state systems.

This tutorial will survey recent techniques in program verification for building
and reasoning about probabilistic couplings. These methods have enabled the
first formal verification of probabilistic algorithms and properties that
previously seemed out of reach. The first half of the tutorial will cover
classical applications of coupling techniques, such as equivalence, convergence,
and stochastic ordering. The second half of the tutorial will cover approximate
couplings, an extension of the coupling method that has emerged in the program
verification literature to establish differential privacy.

17:00-17:30 Break
17:30-18:00 De Finetti’s Construction as a Categorical Limit

Bart Jacobs and Sam Staton

Monday 12 October 2020, Online


10:00-11:00 Hypernet Semantics and Robust Observational Equivalence

Koko Muroya


In semantics of programming languages, observational equivalence [6] is the fundamental and classical question, asking whether two program fragments have the same behaviour in any program context. Establishing observational equivalence is vital in validating compiler optimisation and refactoring, and there have been proposed proof methodologies for observational equivalence, such as logical relations [9, 10] and applicative bisimulations [1]. A challenge is, however, to establish robustness of observational equivalence, namely to prove that observational equivalence is preserved by a language extension. In this talk I will discuss how hypernet semantics can be used to reason about such robustness. The semantics was originally developed for cost analysis of program execution [8], in particular for analysis of a trade-off between space and time efficiency. It has been used to model exotic programming features [2, 7] inspired by Google’s TensorFlow, a machine learning library, and also to design a dataflow programming language [3]. In hypernet semantics, program execution is modelled as dynamic rewriting of a hypernet, that is, graph representation of a program. Inspired by Girard’s Geometry of Interaction [4], the rewriting process is notably guided and controlled by a dedicated object (token) of the graph. The use of graphs together with the token enables a direct proof of observational equivalence. The key step of the proof is to establish robustness of observational equivalence relative to language features, using step-wise reasoning enriched with the so-called up-to technique [5].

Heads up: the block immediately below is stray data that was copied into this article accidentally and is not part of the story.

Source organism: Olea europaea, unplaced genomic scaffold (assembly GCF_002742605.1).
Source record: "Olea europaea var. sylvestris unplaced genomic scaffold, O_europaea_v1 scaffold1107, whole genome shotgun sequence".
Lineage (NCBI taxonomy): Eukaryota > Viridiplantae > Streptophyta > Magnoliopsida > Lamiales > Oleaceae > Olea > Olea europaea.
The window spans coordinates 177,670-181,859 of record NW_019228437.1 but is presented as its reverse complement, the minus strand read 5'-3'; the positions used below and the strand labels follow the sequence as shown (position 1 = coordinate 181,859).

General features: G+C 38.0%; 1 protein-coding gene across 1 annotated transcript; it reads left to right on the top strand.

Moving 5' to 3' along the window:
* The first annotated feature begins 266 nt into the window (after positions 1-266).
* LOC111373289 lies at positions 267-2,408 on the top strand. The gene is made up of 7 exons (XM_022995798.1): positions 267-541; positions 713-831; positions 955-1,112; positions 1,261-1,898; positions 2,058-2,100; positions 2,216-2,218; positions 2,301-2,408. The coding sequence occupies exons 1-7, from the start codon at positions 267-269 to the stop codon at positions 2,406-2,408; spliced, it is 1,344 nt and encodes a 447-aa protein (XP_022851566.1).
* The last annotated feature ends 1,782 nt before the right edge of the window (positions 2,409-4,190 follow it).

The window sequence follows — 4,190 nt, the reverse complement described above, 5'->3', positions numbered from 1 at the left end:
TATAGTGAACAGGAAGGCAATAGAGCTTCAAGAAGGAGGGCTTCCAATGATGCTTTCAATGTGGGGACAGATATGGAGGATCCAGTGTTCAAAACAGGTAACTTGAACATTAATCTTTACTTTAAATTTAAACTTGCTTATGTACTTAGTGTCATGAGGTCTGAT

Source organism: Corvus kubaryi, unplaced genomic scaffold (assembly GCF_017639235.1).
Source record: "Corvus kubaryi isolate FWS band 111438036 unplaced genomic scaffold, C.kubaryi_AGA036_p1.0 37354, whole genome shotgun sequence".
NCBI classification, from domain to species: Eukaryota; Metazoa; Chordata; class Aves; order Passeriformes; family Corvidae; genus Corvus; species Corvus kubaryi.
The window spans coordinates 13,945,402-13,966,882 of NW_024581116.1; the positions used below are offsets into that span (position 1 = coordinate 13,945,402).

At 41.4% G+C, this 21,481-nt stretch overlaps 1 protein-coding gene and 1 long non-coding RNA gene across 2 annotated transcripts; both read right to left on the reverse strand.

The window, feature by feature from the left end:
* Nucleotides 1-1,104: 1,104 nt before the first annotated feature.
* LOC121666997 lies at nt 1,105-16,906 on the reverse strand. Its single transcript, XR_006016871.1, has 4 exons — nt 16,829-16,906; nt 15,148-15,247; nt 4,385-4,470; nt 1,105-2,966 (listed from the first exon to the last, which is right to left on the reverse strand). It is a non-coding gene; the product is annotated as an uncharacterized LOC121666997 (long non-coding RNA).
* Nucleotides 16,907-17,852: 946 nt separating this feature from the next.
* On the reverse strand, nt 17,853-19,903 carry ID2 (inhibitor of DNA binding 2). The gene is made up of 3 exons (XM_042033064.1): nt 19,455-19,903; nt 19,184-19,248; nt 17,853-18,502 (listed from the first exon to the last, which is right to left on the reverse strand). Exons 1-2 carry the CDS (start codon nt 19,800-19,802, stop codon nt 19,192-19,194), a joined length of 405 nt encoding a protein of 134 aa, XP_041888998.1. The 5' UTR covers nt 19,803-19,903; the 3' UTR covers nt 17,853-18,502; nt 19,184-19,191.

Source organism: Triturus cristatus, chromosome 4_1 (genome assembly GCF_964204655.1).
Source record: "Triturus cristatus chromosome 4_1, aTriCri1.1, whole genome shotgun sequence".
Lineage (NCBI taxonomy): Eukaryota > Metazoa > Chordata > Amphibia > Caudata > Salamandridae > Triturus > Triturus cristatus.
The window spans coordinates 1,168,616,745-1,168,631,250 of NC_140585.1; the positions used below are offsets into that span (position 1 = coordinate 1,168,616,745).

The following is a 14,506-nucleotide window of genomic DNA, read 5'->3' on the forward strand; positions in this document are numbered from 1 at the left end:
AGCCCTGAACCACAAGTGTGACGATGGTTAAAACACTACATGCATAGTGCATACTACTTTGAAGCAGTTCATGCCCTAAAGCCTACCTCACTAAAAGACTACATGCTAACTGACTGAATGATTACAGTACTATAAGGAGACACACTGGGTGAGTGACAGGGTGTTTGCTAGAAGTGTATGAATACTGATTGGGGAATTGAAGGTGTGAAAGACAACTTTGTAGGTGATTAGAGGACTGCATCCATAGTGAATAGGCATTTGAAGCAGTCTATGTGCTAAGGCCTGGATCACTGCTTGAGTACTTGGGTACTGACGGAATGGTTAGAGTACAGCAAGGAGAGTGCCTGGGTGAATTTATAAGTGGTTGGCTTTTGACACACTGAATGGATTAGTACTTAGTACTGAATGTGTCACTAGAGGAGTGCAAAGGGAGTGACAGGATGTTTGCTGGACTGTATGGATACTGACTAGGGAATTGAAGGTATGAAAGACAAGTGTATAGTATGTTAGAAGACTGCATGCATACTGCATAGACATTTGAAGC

1. Abramsky, S.: The lazy lambda-calculus, p. 65–117. Addison Wesley (1990)
2. Cheung, S.W.T., Darvariu, V., Ghica, D.R., Muroya, K., Rowe, R.N.S.: A functional perspective on machine learning via programmable induction and abduction. In: FLOPS 2018. Lect. Notes Comp. Sci., vol. 10818, pp. 84–98. Springer (2018). 6
3. Cheung, S.W.T., Ghica, D.R., Muroya, K.: Transparent synchronous dataflow.
arXiv preprint arXiv:1910.09579 (2019)
4. Girard, J.Y.: Geometry of Interaction I: interpretation of system F. In: Logic Col-
loquium 1988. Studies in Logic & Found. Math., vol. 127, pp. 221–260. Elsevier (1989).
5. Milner, R.: Communicating and mobile systems: the pi-calculus. Cambridge University Press (1999)
6. Morris Jr, J.H.: Lambda-calculus models of programming languages. Ph.D. thesis, Massachusetts Institute of Technology (1969)
7. Muroya, K., Cheung, S.W.T., Ghica, D.R.: The geometry of computation-
graph abstraction. In: LICS 2018. pp. 749–758. ACM (2018).
8. Muroya, K., Ghica, D.R.: The dynamic geometry of interaction machine: A tokenguided graph rewriter. LMCS 15(4) (2019),
9. Plotkin,G.D.:Lambda-definabilityandlogicalrelations(1973),memorandumSAI-
10. Statman, R.: Logical relations and the typed lambda-calculus. Information and
Control 65(2/3), 85–97 (1985).

11:00-11:30 Break
11:30-12:00 Injective Objects and Fibered Codensity Liftings

Yuichi Komorida

12:00-12:30 A categorical approach to secure compilation

Stelios Tsampas, Andreas Nuyts, Dominique Devriese and Frank Piessens

12:30-13:00 Divergences on Monads and Relational Liftings

Tetsuya Sato and Shin-ya Katsumata

Abstract (pdf)

Monday 19 October 2020, Online


10:00-10:30 Free-algebra functors from a coalgebraic perspective

H. Peter Gumm

10:30-11:00 Semantics for first-order affine inductive datatypes via slice categories

Vladimir Zamdzhiev